Run your website like a dairy farm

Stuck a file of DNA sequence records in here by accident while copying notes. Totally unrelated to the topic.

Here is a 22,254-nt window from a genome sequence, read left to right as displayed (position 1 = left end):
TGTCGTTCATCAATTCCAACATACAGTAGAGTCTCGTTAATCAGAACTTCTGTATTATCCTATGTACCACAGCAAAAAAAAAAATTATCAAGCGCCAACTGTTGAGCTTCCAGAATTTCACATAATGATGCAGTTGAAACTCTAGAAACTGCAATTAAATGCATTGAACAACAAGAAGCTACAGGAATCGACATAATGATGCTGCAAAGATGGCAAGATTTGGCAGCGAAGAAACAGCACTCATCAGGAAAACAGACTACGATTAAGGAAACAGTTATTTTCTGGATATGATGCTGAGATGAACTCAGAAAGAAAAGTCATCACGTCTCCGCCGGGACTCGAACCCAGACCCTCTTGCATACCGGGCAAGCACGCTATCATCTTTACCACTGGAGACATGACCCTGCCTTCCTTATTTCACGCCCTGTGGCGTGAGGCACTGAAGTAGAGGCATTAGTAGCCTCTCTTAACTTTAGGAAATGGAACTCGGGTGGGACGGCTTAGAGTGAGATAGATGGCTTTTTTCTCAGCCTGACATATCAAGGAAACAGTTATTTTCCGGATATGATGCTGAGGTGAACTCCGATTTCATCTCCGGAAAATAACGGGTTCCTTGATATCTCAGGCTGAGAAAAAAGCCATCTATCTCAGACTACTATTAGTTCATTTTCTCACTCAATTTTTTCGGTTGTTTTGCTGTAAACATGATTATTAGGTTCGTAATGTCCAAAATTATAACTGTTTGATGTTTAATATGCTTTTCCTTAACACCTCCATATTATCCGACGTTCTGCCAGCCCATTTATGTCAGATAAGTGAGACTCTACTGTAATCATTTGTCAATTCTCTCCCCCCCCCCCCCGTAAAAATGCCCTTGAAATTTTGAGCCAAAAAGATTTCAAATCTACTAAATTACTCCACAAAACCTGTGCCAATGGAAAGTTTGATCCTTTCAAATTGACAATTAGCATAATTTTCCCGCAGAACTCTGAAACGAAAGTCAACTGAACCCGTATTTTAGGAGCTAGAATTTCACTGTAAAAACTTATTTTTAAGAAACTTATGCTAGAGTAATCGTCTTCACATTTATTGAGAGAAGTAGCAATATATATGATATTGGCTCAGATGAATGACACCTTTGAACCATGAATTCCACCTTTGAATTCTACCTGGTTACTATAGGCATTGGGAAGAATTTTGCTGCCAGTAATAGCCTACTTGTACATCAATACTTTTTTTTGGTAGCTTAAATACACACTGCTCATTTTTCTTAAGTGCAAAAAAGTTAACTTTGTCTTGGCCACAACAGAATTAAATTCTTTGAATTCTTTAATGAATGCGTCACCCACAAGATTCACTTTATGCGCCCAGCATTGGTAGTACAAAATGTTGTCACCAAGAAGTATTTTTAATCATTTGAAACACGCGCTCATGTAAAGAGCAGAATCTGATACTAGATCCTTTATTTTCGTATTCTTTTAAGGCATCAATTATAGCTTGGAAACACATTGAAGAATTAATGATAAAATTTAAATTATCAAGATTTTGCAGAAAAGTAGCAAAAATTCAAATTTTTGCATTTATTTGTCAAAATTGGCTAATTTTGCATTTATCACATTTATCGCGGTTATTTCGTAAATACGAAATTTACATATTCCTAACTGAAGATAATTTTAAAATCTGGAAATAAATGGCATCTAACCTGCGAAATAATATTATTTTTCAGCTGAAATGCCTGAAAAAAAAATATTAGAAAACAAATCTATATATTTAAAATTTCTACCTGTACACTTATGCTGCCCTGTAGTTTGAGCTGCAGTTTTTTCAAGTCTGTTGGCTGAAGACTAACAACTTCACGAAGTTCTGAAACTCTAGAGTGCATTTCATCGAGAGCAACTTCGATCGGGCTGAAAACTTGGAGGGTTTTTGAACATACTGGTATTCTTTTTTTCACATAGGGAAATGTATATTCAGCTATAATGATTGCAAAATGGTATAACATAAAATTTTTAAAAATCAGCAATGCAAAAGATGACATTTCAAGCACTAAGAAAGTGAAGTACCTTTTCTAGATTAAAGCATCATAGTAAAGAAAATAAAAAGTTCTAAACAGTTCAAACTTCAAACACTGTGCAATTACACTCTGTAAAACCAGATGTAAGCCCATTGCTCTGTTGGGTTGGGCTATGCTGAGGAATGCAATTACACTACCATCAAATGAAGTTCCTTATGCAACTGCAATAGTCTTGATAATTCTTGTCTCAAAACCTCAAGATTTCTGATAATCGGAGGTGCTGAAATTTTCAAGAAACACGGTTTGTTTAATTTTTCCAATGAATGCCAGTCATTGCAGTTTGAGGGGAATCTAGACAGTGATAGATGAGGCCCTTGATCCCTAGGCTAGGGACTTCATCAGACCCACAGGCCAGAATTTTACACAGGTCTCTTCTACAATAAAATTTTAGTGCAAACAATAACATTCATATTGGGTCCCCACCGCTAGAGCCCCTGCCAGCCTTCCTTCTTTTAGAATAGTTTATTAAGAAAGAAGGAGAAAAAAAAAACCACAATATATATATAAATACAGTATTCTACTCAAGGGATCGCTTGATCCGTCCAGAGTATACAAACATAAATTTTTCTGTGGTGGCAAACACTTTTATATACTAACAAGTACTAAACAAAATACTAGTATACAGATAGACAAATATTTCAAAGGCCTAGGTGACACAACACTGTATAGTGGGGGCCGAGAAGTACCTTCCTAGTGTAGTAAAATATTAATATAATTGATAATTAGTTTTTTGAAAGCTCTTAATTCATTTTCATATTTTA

Whenever I get into a discussion about web usability or UI, I always use the same analogy to describe how to succeed in making happy users. At this point, it’s stood up to a fair amount of scrutiny in conversation, but I’ve never put it onto paper. I firmly believe that all good ideas should be written down, so consider this the next time you’re building a user-heavy web application… The Science Channel has a series called “How It’s Made.” Any given episode will give you the background on how any number of consumer products are produced.  Tires, chainsaws, trumpets, bacon, and even British police helmets have all been covered.  It’s worth the half-hour. One segment covering modern dairy farms particularly struck (not what you were expecting, I’m sure). You won’t find this one listed in the link above, but I did track it down on YouTube. I’m pretty sure it came from a pilot episode, as the narrator and opening animation are different. You may want to watch it first, but it’s not necessary for this analogy to make sense. One huge caveat: I do not think my beloved web users are a big dumb animals. The analogy goes a fair bit deeper. Also the word “teat” is used a number of times in the video above, so do your best to keep your head out of the gutter. Take care of your users. Just as happy cows get “45k of feed” each day and wander as they please, you must take care of your users at every step in their experience on your site. Your navigation and overall usability are the top priorities here; don’t let them get lost, and make the available actions on each page as clear as possible. To ensure there’s no thumb-twiddling, keep load times down. Yahoo maintains the definitive list in this regard, and complements well with their YSlow add-on for Firebug. You can also use a speed tester to see how your site stacks up in the wild. You know you’re doing this right if users don’t complain. Like I’m always telling my staff, “Successful web design is not determined by the presence of compliments, but rather the absence of complaints.” Keep things clean.You may not have to worry about manure on a barnyard floor, but you better still be in there sprucing things up on a regular basis! For any information-based site, the worst offense of all is stale content. Keep delivering fresh information to keep your users entertained and engaged. Professional-level sites are often maintain by several developers, and must meet the needs of different (and sometimes conflicting) departments and business interests. Here you must also stay vigilant against website sprawl, which is the natural inclination of a website to grow and spread out in an ever-increasing number of directions. Does each board meeting really need its own minutes page? Can that hacked-up marketing tool find a formal home in your admin somewhere? Keep it tight, and if you don’t need it, lose it. If your boss says otherwise, try to keep it corralled along with similar pieces of politically necessary stuff, like the junk drawer in your kitchen. Where are those scissors…? Performance is also an ever present concern. Watch your logs for badly behaving pages, black holes (pages that constitute a large portion of exit traffic), and hack attempts. Browser updates and standards compliance will also keep you busy. I recommend you try to stay as close to standards as possible, but not at the expense of site functionality. If it works in the “big 4”–Firefox, Safari, Opera, and IE (listed last for a reason)–you’re good to go. Track your users. Like the cow’s ID tag, you should use session data for general behavior tracking, to identify just how your site is being used. If you add user logins to mix, you can track individual performance, for even more detail, and provide data, search results, and product suggestions customized to the user. Guide your users. The thing that struck me most about this dairy farm was the complete lack of farmhands. Everything was automated, including the milking process. This is very much like a user on a service based site, or online store. I’m sure the farmhands were there, off-camera, just as we provide help windows, email support, and phone numbers when a user hits a wall. However things run best when the user simply gets what they need, without any additional effort on their or your part. Give your users clear indicators of where they are and what they are doing. You can’t force your users down the line of the milking stall (think checkout procedures), but you can give them explicit boundaries to show them where they should be going. Again, your attention to usability will win the day on this one. What other analogies do you see at work here? Do you have any of your own analogies that you use when describing proper techniques to colleagues or the occasional lay person? I’d love to hear what you think!